Ribosome Assembly as Antimicrobial Target
AbstractMany antibiotics target the ribosome and interfere with its translation cycle. Since translation is the source of all cellular proteins including ribosomal proteins, protein synthesis and ribosome assembly are interdependent. As a consequence, the activity of translation inhibitors might indirectly cause defective ribosome assembly. Due to the difficulty in distinguishing between direct and indirect effects, and because assembly is probably a target in its own right, concepts are needed to identify small molecules that directly inhibit ribosome assembly. Here, we summarize the basic facts of ribosome targeting antibiotics. Furthermore, we present an in vivo screening strategy that focuses on ribosome assembly by a direct fluorescence based read-out that aims to identify and characterize small molecules acting as primary assembly inhibitors. View Full-Text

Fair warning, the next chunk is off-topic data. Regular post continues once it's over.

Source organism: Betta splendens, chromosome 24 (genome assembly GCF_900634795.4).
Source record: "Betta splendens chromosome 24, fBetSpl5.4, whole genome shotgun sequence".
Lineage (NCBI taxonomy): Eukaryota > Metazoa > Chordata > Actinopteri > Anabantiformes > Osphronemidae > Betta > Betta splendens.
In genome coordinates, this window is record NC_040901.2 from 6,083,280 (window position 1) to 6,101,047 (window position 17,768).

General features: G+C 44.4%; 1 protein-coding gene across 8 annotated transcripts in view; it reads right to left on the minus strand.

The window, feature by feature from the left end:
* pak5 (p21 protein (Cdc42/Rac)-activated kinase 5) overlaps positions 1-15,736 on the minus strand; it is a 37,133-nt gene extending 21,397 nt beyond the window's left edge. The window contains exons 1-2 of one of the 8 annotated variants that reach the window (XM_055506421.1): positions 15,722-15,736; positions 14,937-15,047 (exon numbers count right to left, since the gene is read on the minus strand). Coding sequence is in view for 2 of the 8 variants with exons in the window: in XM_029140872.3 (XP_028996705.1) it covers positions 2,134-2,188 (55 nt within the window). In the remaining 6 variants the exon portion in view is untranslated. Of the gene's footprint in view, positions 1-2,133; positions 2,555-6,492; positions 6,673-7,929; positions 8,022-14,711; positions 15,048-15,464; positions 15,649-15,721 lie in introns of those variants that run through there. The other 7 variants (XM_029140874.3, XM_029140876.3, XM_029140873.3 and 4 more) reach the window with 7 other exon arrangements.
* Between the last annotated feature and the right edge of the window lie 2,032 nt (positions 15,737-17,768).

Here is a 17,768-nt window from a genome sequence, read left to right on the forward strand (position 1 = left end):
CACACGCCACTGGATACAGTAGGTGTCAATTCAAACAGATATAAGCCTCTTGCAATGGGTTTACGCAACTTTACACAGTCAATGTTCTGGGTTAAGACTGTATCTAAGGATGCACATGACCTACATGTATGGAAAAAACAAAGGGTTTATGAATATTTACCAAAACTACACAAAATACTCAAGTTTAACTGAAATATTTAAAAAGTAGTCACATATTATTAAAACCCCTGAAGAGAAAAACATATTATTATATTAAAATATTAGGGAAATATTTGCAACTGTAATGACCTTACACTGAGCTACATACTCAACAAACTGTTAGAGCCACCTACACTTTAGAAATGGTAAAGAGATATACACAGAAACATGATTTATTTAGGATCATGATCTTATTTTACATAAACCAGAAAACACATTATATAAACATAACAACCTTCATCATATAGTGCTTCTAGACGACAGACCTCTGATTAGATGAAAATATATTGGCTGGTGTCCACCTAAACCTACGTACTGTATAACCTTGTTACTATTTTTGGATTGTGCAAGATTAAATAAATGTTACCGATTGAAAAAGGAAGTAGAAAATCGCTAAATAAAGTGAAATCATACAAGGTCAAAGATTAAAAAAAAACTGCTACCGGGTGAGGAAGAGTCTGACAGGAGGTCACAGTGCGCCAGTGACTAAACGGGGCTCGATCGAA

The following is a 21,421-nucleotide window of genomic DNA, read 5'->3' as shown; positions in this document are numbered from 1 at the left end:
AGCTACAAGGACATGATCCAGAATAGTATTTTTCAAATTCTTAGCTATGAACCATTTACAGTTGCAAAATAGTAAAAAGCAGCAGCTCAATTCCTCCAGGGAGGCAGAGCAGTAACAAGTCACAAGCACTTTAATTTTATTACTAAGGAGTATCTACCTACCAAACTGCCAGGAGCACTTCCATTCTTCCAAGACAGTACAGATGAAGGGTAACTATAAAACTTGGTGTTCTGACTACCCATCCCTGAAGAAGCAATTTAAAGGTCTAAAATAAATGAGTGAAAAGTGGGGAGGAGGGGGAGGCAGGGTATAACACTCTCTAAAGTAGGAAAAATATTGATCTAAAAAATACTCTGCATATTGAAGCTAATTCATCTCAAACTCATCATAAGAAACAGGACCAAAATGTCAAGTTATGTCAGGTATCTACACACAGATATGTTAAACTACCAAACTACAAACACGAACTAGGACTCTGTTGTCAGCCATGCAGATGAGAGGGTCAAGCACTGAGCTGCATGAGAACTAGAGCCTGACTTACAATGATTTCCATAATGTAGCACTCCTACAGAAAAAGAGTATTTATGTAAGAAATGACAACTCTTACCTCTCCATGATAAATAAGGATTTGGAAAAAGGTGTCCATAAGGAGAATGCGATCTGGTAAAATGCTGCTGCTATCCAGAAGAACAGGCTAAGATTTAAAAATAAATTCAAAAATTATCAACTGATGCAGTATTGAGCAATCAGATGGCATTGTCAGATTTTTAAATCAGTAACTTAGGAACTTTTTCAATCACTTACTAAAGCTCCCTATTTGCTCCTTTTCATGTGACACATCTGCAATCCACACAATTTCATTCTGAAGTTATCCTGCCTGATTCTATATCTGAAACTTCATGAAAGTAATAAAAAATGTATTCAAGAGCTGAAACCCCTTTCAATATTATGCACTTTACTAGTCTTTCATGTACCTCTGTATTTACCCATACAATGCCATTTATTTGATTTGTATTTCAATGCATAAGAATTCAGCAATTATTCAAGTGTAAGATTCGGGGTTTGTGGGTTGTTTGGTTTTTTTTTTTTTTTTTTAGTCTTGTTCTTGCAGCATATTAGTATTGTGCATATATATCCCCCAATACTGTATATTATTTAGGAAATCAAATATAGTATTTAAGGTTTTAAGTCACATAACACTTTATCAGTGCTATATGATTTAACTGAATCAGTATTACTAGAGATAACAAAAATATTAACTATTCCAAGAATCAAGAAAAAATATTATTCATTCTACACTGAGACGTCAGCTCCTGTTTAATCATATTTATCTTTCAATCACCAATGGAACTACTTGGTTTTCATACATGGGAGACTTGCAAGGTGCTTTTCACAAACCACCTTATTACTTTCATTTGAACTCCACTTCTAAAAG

- Supplementary File 1:
PDF-Document (PDF, 725 KB)
Scifeed alert for new publicationsNever miss any articles matching your research from any publisher
- Get alerts for new papers matching your research
- Find out the new papers from selected authors
- Updated daily for 49'000+ journals and 6000+ publishers
- Define your Scifeed now
Nikolay, R.; Schmidt, S.; Schlömer, R.; Deuerling, E.; Nierhaus, K.H. Ribosome Assembly as Antimicrobial Target. Antibiotics 2016, 5, 18.
Nikolay R, Schmidt S, Schlömer R, Deuerling E, Nierhaus KH. Ribosome Assembly as Antimicrobial Target. Antibiotics. 2016; 5(2):18.Chicago/Turabian Style
Nikolay, Rainer; Schmidt, Sabine; Schlömer, Renate; Deuerling, Elke; Nierhaus, Knud H. 2016. "Ribosome Assembly as Antimicrobial Target." Antibiotics 5, no. 2: 18.
Note that from the first issue of 2016, MDPI journals use article numbers instead of page numbers. See further details here.